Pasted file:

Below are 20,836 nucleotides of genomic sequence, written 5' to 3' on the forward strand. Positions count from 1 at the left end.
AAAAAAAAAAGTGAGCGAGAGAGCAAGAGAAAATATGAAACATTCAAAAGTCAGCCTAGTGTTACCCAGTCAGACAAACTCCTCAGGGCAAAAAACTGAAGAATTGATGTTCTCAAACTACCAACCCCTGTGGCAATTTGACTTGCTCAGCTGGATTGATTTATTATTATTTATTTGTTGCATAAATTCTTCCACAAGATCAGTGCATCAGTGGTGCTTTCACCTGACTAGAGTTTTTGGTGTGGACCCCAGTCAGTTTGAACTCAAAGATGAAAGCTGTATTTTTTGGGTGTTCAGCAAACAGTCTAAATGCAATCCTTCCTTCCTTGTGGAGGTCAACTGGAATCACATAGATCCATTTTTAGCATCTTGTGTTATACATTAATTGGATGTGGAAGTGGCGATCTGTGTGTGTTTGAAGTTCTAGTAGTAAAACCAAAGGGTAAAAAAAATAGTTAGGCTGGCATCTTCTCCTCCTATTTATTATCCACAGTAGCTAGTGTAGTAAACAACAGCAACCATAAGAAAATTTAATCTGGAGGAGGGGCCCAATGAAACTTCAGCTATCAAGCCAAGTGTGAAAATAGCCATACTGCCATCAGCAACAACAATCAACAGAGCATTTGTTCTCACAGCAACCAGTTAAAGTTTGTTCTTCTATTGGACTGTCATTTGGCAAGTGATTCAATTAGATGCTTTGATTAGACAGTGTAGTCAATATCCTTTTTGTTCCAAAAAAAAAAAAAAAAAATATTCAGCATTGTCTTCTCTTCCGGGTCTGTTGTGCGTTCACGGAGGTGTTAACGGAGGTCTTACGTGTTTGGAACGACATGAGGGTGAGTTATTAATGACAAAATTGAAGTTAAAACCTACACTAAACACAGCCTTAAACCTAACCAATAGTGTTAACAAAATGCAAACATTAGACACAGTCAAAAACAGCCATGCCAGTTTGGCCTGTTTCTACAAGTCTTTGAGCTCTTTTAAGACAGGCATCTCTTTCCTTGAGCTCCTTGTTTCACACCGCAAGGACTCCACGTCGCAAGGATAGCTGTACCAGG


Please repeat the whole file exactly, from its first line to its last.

Below are 20,836 nucleotides of genomic sequence, written 5' to 3' on the forward strand. Positions count from 1 at the left end.
AAAAAAAAAAGTGAGCGAGAGAGCAAGAGAAAATATGAAACATTCAAAAGTCAGCCTAGTGTTACCCAGTCAGACAAACTCCTCAGGGCAAAAAACTGAAGAATTGATGTTCTCAAACTACCAACCCCTGTGGCAATTTGACTTGCTCAGCTGGATTGATTTATTATTATTTATTTGTTGCATAAATTCTTCCACAAGATCAGTGCATCAGTGGTGCTTTCACCTGACTAGAGTTTTTGGTGTGGACCCCAGTCAGTTTGAACTCAAAGATGAAAGCTGTATTTTTTGGGTGTTCAGCAAACAGTCTAAATGCAATCCTTCCTTCCTTGTGGAGGTCAACTGGAATCACATAGATCCATTTTTAGCATCTTGTGTTATACATTAATTGGATGTGGAAGTGGCGATCTGTGTGTGTTTGAAGTTCTAGTAGTAAAACCAAAGGGTAAAAAAAATAGTTAGGCTGGCATCTTCTCCTCCTATTTATTATCCACAGTAGCTAGTGTAGTAAACAACAGCAACCATAAGAAAATTTAATCTGGAGGAGGGGCCCAATGAAACTTCAGCTATCAAGCCAAGTGTGAAAATAGCCATACTGCCATCAGCAACAACAATCAACAGAGCATTTGTTCTCACAGCAACCAGTTAAAGTTTGTTCTTCTATTGGACTGTCATTTGGCAAGTGATTCAATTAGATGCTTTGATTAGACAGTGTAGTCAATATCCTTTTTGTTCCAAAAAAAAAAAAAAAAAATATTCAGCATTGTCTTCTCTTCCGGGTCTGTTGTGCGTTCACGGAGGTGTTAACGGAGGTCTTACGTGTTTGGAACGACATGAGGGTGAGTTATTAATGACAAAATTGAAGTTAAAACCTACACTAAACACAGCCTTAAACCTAACCAATAGTGTTAACAAAATGCAAACATTAGACACAGTCAAAAACAGCCATGCCAGTTTGGCCTGTTTCTACAAGTCTTTGAGCTCTTTTAAGACAGGCATCTCTTTCCTTGAGCTCCTTGTTTCACACCGCAAGGACTCCACGTCGCAAGGATAGCTGTACCAGG